I was also surprised by how many panels were for wannabe comic artists. I know it’s a comic book convention (or started out as just a comic book convention), but my past experiences have all been with FanExpo, which was much heavier on the “popular arts” side of things. I was also interested to see that they don’t really make any distinctions in genre the way FanExpo does (horror, sci-fi, anime etc.).  

Some highlights I’m looking forward to are the panel (and 3D clip) for James Cameron’s Avatar, seeing Tim Burton at the Disney 3D panel for Alice in Wonderland, the panel for Dollhouse with Joss Whedon, of course, (although it isn’t the best content he’s ever produced, it’s okay and I expect it to get better), the panel for True Blood, the one for Caprica and BSG, and some of the night-time programming, like the screening of the musical episode of Buffy, and, of course, the masquerade, which sounds very entertaining. 

Unfortunately, much of what I want to see is very mainstream and bound to involve very, very long lines. Well, I had no misconceptions about that. It will give me plenty of time to ‘people watch,’ which, if you’ve ever been to one of these things, is one of the best parts. It should be a very exciting experience overall. That being said, I will have to do my best to avoid the Twilighters who are bound to congregate. I’m also going to have to miss things because of conflicting scheduling. The worst of it is that I can’t go to the panel for the sequel to Boondock Saints. *sigh* Such is life, I suppose. Oh, and as much as I want to see Kristen Bell, it looks like she’s only going to be at the panel for Astro Boy and I’m not going to that.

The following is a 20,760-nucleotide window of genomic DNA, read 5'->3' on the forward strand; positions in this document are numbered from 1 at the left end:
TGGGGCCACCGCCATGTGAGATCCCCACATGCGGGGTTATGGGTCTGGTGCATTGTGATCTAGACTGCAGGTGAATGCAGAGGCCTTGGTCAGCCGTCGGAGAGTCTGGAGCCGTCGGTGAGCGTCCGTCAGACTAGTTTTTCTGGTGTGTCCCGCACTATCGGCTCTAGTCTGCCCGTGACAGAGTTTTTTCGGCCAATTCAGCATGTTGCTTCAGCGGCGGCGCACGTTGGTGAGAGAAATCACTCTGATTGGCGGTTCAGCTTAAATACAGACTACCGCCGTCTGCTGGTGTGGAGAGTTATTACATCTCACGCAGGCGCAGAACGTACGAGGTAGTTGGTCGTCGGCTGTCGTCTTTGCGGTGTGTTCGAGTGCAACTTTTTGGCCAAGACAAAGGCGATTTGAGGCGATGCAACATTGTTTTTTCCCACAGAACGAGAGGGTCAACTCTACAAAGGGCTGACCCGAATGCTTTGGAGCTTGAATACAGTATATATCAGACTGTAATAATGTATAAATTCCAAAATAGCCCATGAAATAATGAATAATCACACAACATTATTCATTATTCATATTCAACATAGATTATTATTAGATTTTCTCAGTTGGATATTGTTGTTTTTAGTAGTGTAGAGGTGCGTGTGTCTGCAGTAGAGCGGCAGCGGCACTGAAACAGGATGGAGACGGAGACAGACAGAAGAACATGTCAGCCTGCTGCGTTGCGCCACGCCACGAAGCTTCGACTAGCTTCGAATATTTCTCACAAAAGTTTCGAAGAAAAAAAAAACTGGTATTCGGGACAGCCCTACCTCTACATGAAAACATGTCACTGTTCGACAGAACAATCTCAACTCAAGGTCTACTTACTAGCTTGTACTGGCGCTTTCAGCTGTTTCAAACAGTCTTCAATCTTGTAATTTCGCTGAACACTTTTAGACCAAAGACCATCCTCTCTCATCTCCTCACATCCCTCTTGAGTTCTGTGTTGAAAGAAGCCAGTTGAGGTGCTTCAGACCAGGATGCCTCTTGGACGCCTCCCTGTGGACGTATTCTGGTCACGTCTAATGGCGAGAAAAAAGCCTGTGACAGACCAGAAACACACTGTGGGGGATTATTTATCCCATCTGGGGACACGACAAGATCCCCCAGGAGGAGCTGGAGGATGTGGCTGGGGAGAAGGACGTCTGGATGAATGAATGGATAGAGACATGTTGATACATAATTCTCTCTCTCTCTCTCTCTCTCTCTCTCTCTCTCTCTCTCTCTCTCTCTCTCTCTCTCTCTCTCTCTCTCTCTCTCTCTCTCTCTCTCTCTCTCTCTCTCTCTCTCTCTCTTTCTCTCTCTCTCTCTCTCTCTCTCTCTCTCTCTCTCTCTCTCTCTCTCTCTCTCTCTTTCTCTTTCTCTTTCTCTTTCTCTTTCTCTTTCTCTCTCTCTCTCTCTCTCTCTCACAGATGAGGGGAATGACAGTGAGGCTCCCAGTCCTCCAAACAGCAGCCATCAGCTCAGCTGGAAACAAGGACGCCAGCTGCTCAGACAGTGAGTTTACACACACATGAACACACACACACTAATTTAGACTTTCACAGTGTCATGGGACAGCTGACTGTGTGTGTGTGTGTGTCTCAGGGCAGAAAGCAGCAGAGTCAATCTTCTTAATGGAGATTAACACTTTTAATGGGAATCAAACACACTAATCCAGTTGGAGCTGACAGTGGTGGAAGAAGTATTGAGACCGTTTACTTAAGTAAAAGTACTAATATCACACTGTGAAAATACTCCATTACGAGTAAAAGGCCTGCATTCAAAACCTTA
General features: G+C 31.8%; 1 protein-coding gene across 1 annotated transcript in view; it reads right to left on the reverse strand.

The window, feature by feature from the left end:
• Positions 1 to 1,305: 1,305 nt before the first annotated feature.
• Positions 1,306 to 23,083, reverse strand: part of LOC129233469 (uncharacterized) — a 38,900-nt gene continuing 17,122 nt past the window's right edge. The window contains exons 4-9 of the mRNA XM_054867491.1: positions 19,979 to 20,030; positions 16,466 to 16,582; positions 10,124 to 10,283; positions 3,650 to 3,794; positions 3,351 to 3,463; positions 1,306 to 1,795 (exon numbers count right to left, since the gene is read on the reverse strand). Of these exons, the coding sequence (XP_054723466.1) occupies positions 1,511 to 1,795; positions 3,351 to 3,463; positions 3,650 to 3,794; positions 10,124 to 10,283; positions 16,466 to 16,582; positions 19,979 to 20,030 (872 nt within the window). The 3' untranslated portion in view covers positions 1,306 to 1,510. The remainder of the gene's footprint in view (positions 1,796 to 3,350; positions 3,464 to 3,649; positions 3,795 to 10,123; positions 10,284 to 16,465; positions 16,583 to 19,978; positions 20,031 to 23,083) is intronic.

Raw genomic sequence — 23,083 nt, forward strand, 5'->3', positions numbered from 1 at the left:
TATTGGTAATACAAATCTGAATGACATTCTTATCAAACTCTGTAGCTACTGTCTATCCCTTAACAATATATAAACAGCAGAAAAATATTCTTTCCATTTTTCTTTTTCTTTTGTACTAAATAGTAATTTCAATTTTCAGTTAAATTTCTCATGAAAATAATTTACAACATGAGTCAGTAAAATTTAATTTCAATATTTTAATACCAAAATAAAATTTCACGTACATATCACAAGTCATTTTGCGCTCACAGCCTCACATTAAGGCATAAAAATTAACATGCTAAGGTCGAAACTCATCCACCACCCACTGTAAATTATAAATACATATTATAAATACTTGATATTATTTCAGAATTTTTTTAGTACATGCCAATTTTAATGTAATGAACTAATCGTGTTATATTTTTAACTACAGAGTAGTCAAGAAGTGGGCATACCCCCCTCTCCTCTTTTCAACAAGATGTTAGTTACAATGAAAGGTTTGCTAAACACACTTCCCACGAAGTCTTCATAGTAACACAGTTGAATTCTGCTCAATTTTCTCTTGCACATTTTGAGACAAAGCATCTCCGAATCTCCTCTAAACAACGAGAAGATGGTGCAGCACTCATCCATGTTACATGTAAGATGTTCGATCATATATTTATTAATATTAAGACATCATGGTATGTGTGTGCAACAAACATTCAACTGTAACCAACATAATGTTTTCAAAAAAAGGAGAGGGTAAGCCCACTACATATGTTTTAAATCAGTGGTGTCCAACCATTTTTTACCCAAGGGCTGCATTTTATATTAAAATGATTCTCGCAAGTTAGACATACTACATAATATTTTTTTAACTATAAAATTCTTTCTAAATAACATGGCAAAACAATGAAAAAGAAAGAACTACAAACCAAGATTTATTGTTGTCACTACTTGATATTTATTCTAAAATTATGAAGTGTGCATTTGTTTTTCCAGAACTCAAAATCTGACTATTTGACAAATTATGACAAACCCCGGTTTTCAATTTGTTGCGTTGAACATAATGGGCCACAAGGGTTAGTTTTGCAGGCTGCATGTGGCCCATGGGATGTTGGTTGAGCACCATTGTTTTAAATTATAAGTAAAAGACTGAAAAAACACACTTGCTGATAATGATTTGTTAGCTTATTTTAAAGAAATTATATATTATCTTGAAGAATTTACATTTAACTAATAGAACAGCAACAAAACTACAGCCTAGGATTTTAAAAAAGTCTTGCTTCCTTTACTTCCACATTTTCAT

Well, ups and downs aside, I’m psyched. In preparation, I’ve been reading as much as I can from bloggers, mainly, as well as Twitterers and some news sources. Right now, it’s mainly announcements on who’s attending and lots of guides and tips from regular attendees. One of the more interesting tips I came across was this: Don’t go Tijuana while you’re there (which is just a trolley ride away). Lots of people suggested I see a little of San Diego, visit the beach, go to the zoo during the con, but, unfortunately, people scare easy when it comes to Mexican border towns. One even commented, “Your desire to see Santo or Mistico (Mexican wrestlers) may be great, but it’s not worth getting killed or kidnapped.” While I understand the need for caution, I honestly don’t see the harm in taking a day trip. Let’s not ostracize Tijuana any more than it has, please.